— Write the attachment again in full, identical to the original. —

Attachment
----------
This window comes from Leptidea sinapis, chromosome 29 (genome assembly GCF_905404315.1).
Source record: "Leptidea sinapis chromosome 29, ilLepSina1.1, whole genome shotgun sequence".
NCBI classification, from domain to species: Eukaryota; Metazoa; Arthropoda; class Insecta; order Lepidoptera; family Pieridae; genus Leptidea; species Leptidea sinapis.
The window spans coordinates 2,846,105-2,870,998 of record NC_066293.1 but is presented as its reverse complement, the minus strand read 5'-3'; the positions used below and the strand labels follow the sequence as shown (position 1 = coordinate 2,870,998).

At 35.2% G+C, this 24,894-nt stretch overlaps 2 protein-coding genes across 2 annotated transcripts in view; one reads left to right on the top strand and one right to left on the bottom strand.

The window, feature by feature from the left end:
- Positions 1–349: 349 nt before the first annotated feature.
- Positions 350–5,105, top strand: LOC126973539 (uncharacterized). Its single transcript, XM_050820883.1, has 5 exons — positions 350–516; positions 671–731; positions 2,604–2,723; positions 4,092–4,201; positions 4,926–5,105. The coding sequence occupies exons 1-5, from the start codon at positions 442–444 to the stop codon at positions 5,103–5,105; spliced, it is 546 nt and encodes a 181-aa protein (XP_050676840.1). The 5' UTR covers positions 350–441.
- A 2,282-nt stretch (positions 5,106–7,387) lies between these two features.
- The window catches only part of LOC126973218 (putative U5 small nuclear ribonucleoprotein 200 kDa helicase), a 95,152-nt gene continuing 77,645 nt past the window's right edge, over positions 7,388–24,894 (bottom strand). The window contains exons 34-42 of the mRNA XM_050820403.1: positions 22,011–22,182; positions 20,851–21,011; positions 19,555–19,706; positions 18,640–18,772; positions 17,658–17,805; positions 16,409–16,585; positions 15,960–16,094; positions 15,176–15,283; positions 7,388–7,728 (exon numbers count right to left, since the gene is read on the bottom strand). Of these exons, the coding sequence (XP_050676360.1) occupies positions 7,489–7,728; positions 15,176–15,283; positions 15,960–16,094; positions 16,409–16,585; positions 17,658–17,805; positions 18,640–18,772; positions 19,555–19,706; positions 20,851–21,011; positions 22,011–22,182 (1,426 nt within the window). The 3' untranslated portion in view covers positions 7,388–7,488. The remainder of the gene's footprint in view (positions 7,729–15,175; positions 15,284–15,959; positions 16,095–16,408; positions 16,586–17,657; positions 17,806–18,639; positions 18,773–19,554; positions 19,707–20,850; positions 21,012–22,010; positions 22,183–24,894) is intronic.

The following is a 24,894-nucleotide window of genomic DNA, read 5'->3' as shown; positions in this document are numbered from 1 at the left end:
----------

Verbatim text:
This window comes from Leptidea sinapis, chromosome 29 (genome assembly GCF_905404315.1).
Source record: "Leptidea sinapis chromosome 29, ilLepSina1.1, whole genome shotgun sequence".
NCBI classification, from domain to species: Eukaryota; Metazoa; Arthropoda; class Insecta; order Lepidoptera; family Pieridae; genus Leptidea; species Leptidea sinapis.
The window spans coordinates 2,846,105-2,870,998 of record NC_066293.1 but is presented as its reverse complement, the minus strand read 5'-3'; the positions used below and the strand labels follow the sequence as shown (position 1 = coordinate 2,870,998).

At 35.2% G+C, this 24,894-nt stretch overlaps 2 protein-coding genes across 2 annotated transcripts in view; one reads left to right on the top strand and one right to left on the bottom strand.

The window, feature by feature from the left end:
- Positions 1–349: 349 nt before the first annotated feature.
- Positions 350–5,105, top strand: LOC126973539 (uncharacterized). Its single transcript, XM_050820883.1, has 5 exons — positions 350–516; positions 671–731; positions 2,604–2,723; positions 4,092–4,201; positions 4,926–5,105. The coding sequence occupies exons 1-5, from the start codon at positions 442–444 to the stop codon at positions 5,103–5,105; spliced, it is 546 nt and encodes a 181-aa protein (XP_050676840.1). The 5' UTR covers positions 350–441.
- A 2,282-nt stretch (positions 5,106–7,387) lies between these two features.
- The window catches only part of LOC126973218 (putative U5 small nuclear ribonucleoprotein 200 kDa helicase), a 95,152-nt gene continuing 77,645 nt past the window's right edge, over positions 7,388–24,894 (bottom strand). The window contains exons 34-42 of the mRNA XM_050820403.1: positions 22,011–22,182; positions 20,851–21,011; positions 19,555–19,706; positions 18,640–18,772; positions 17,658–17,805; positions 16,409–16,585; positions 15,960–16,094; positions 15,176–15,283; positions 7,388–7,728 (exon numbers count right to left, since the gene is read on the bottom strand). Of these exons, the coding sequence (XP_050676360.1) occupies positions 7,489–7,728; positions 15,176–15,283; positions 15,960–16,094; positions 16,409–16,585; positions 17,658–17,805; positions 18,640–18,772; positions 19,555–19,706; positions 20,851–21,011; positions 22,011–22,182 (1,426 nt within the window). The 3' untranslated portion in view covers positions 7,388–7,488. The remainder of the gene's footprint in view (positions 7,729–15,175; positions 15,284–15,959; positions 16,095–16,408; positions 16,586–17,657; positions 17,806–18,639; positions 18,773–19,554; positions 19,707–20,850; positions 21,012–22,010; positions 22,183–24,894) is intronic.

The following is a 24,894-nucleotide window of genomic DNA, read 5'->3' as shown; positions in this document are numbered from 1 at the left end: